That is the question. Without surprise, Kawasaki’s H2R has been launched amidst a whirlwind of fascination across the globe – and rightly so. The 326bhp-supercharged Ninja has blazed new standards for hyperbikes – or whatever they call them nowadays – and is, apparently, capable of over 225mph in the right hands.
While the more modest, fully road-legal H2 ‘only’ delivers 200bhp with its terminal speed limited, the top-shelf, super-exclusive R model is deemed excessively naughty for highways and public consumption, therefore reduced to circuit-only sorties. It’s already known to have destroyed noise meters and proved too unsocial for the majority of trackdays. So, where can you ride it?
It’s 99% certain that racing wasn’t prioritised in Kawasaki’s design brief: mainstream regulations only sanction normally-aspirated engines, and the H2R is more of a rolling melange/showcase for Kawasaki. But there’s one place it could, in theory, be raced: the Isle of Man TT. Chris Walker will pilot the H2R during a parade lap at this year’s TT and the internet has been riddled with interrogations as to why nobody is competing aboard one on the eve of 2015’s event. I, like many we’ve spoken to, assumed its supercharged status would make it ineligible but historically, the Senior race has been a platform for prototype machinery to contest Mona’s Isle, with the likes of Norton being permitted an entry with their Aprilia hybrid thingy. 44Teeth went straight to the horse’s mouth…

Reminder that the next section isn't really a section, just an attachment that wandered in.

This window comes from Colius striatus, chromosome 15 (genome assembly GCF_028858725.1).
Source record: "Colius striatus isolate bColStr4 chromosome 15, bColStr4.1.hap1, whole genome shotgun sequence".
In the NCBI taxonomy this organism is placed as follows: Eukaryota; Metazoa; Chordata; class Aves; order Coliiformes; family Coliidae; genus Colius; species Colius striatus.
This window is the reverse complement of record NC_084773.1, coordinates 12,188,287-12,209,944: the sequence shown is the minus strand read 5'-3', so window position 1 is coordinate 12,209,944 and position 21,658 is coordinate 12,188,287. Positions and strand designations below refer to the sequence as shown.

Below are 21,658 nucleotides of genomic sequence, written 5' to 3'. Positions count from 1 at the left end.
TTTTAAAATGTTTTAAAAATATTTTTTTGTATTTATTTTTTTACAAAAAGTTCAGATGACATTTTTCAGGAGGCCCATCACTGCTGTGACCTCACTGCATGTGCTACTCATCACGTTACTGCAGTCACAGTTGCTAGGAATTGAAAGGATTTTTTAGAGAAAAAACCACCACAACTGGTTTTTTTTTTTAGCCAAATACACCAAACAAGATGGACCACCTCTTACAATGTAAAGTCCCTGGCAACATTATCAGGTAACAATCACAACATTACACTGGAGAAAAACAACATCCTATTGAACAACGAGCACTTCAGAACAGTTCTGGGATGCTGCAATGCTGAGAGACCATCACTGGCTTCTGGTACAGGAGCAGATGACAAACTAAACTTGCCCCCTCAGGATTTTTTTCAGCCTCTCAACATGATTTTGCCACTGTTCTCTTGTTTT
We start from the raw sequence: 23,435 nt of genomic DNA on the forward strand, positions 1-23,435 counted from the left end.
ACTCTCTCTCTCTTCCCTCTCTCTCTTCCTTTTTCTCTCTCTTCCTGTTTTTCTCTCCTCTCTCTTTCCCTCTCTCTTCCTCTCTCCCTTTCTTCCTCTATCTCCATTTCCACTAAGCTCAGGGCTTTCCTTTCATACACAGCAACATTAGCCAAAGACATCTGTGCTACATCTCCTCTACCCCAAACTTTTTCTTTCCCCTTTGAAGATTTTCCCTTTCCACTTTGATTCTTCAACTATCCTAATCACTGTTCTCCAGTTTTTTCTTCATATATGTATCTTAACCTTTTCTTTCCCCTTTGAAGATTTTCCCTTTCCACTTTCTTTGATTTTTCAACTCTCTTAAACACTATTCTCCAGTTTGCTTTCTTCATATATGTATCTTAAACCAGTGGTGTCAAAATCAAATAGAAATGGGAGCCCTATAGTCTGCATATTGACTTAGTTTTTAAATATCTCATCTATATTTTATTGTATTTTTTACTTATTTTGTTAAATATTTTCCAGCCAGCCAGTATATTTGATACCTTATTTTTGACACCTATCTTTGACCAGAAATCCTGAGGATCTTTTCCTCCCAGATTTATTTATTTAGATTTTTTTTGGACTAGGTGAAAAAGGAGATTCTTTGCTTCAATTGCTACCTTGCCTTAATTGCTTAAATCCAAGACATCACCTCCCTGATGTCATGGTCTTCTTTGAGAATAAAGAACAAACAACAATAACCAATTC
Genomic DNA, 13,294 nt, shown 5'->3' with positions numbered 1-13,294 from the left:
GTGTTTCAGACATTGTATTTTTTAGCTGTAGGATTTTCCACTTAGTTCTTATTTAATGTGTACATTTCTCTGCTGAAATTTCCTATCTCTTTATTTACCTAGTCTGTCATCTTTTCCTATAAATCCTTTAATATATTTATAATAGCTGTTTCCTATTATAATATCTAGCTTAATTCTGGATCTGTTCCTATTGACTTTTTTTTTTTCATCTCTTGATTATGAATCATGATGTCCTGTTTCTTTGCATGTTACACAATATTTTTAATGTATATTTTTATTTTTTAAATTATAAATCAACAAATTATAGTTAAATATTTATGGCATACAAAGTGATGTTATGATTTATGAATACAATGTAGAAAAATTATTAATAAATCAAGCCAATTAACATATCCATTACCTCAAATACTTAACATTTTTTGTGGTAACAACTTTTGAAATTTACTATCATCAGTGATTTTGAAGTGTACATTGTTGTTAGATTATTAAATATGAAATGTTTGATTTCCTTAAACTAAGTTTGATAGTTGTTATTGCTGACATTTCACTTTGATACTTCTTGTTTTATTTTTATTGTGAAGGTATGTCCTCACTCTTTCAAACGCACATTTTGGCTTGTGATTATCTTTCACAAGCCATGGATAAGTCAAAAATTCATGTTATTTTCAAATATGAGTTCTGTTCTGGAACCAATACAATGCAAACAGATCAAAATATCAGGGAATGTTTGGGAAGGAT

Paul Phillips is TT and Motorsport Development Manager on the island, and the go-to guy at the TT for all manufacturers, teams and riders. “The H2R could be raced now in theory,” says Paul. “We have the ability to let bikes into the Superbike Races that sit outside the rules if we think it is fair and will benefit the spectacle.
“However I’m not sure we would let one in if asked. I think there could be opposition from some of the teams and other manufacturers. But as nobody has asked about racing one, we haven’t had to test out that theory!”
Come on, Kawasaki! If a manufacturer has the swingers and capacity to build such a blistering, techno-packed bullet (and a mass-produced one at that), then why not allow it to race? Hopefully (although highly unlikely) the H2R will act as a catalyst for other manufacturers to launch such mischievous delicacies.
Granted, the TT isn’t all about horsepower and terminal speed, and holding onto 326 gallivanting ponies might raise a few stability issues round there, though you can bet it’ll benefit the spectacle. Blower: what fantastic slang wordage…